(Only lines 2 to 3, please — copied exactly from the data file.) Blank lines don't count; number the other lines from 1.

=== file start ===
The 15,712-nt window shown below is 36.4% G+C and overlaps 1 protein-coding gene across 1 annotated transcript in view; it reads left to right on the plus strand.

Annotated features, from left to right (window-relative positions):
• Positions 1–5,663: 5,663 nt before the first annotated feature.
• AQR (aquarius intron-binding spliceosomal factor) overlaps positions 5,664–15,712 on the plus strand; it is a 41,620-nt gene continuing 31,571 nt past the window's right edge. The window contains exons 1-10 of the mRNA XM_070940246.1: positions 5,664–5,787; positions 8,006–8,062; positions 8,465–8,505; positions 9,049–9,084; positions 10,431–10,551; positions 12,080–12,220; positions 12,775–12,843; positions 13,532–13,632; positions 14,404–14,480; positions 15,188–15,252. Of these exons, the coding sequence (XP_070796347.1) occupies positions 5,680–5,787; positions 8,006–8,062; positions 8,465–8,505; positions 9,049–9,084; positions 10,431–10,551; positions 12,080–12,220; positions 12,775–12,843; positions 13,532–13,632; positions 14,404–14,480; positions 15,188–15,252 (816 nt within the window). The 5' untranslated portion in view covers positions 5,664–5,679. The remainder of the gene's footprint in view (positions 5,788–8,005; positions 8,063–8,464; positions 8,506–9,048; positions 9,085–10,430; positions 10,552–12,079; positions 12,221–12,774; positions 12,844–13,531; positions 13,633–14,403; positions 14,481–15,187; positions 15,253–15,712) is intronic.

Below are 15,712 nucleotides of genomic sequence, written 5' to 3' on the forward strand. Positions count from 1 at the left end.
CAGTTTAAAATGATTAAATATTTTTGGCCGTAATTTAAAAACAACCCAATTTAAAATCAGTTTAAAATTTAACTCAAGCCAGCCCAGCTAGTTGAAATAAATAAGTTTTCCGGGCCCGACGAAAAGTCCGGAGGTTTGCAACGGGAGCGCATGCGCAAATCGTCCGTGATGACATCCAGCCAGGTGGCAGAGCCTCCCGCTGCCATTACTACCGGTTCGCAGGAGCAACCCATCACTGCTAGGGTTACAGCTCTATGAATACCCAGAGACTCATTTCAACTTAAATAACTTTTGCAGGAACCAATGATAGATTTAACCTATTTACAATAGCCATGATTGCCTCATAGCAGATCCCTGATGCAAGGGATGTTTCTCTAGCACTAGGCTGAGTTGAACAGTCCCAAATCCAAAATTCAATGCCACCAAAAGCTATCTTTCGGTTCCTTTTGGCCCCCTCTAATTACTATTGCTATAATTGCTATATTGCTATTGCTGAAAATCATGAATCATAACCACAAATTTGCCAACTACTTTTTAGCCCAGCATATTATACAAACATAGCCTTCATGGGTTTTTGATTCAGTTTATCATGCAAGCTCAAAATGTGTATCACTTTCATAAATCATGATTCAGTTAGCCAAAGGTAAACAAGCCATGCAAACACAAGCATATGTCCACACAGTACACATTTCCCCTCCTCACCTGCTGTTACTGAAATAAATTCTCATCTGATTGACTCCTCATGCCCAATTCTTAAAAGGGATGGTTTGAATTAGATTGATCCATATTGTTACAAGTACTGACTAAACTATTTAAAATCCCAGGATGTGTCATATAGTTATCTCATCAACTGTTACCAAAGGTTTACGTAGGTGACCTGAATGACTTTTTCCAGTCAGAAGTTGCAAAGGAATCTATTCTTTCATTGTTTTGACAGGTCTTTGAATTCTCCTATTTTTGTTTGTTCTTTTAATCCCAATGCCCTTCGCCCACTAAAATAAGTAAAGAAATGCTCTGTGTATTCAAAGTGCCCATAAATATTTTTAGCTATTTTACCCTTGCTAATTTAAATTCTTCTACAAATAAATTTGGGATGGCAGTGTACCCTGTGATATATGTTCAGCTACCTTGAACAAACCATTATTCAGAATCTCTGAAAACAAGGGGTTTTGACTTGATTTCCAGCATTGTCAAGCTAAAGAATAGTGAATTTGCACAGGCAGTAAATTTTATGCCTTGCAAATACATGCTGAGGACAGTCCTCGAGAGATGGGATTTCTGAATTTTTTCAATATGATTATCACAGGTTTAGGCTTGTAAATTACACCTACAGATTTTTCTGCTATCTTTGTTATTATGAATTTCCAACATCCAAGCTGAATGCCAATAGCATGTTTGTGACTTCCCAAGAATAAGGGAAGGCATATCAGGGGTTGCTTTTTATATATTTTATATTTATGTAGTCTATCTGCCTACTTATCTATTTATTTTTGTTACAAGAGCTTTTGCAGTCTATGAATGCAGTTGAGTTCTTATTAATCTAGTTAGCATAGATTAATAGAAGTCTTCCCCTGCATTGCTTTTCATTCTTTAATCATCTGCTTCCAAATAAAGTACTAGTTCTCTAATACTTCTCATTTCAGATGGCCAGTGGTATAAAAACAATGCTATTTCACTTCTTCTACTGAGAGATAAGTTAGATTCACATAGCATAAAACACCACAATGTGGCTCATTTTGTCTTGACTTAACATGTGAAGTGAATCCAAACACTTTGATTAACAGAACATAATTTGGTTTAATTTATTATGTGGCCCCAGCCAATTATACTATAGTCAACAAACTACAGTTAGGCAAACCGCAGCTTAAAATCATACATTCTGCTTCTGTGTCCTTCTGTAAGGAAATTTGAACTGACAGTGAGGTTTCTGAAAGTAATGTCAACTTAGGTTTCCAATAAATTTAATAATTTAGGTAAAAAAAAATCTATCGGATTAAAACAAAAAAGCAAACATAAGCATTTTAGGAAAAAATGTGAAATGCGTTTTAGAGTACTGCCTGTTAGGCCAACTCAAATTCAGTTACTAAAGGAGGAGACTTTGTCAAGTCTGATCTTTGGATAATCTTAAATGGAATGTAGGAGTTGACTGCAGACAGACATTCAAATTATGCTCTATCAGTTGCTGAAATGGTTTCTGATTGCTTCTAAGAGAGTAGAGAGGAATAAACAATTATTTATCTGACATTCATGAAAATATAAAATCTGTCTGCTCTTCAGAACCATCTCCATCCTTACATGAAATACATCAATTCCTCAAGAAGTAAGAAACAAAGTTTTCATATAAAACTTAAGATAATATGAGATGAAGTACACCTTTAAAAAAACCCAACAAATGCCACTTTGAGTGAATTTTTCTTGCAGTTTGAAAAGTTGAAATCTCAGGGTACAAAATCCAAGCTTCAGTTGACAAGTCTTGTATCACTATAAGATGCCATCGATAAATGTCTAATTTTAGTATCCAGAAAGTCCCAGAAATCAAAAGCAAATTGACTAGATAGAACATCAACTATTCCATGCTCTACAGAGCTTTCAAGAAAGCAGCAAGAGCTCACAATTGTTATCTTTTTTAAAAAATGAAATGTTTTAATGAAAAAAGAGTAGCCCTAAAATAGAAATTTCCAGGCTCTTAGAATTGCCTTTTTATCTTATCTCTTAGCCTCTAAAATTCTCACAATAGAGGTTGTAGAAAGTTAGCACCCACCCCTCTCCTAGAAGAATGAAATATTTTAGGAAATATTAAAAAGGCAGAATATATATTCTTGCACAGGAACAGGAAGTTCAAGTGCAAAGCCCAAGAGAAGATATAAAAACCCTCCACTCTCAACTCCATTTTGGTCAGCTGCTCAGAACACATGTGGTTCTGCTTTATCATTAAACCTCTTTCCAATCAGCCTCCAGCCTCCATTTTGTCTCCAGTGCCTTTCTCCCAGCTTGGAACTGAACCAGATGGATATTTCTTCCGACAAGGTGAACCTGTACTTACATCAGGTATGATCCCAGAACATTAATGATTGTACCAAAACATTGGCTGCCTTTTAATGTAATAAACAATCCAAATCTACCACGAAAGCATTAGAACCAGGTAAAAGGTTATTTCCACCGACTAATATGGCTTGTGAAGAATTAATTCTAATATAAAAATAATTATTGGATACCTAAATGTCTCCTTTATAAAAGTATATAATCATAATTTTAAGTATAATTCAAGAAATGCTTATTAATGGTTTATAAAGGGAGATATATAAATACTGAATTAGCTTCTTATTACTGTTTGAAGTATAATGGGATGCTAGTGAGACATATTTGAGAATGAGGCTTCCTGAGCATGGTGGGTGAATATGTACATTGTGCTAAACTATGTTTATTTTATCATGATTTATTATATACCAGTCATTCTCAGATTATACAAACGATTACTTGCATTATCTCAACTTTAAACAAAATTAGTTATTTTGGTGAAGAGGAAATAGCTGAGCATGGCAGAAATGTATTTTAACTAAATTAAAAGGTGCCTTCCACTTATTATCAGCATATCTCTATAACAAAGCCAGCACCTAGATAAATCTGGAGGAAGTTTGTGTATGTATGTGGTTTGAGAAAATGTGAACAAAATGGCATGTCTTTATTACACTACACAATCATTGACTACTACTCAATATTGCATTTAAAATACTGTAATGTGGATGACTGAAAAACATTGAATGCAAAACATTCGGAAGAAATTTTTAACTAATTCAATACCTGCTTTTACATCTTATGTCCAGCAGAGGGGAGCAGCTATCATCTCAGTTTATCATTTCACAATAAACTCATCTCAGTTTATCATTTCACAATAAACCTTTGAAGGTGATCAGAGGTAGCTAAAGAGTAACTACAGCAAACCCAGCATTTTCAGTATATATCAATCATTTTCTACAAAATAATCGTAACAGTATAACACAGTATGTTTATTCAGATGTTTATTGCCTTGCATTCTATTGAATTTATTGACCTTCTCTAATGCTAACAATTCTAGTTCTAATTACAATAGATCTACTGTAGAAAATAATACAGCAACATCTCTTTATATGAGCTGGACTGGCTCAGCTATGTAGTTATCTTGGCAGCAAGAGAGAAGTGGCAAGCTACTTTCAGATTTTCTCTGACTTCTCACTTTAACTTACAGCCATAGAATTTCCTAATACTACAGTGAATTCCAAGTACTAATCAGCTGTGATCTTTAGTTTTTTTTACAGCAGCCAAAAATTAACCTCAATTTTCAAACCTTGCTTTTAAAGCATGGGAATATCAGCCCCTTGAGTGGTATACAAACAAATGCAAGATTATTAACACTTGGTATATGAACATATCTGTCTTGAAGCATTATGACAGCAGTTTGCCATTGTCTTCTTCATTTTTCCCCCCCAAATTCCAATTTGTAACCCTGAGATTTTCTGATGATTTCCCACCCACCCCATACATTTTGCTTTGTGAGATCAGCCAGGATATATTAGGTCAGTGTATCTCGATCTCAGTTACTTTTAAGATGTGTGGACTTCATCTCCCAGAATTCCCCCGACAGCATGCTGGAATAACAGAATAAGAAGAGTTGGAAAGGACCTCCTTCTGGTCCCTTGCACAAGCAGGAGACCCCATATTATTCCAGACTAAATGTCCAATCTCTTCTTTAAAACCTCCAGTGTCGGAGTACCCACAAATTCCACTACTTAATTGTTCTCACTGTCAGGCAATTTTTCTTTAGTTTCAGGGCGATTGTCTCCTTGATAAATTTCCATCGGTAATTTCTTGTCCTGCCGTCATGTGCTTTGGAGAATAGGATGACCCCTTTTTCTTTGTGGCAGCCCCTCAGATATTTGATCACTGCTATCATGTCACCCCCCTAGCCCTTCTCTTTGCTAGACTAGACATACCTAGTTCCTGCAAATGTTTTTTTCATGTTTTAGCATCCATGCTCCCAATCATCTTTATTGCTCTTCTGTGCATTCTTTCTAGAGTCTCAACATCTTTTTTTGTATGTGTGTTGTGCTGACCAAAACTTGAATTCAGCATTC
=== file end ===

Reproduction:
Annotated features, from left to right (window-relative positions):
• Positions 1–5,663: 5,663 nt before the first annotated feature.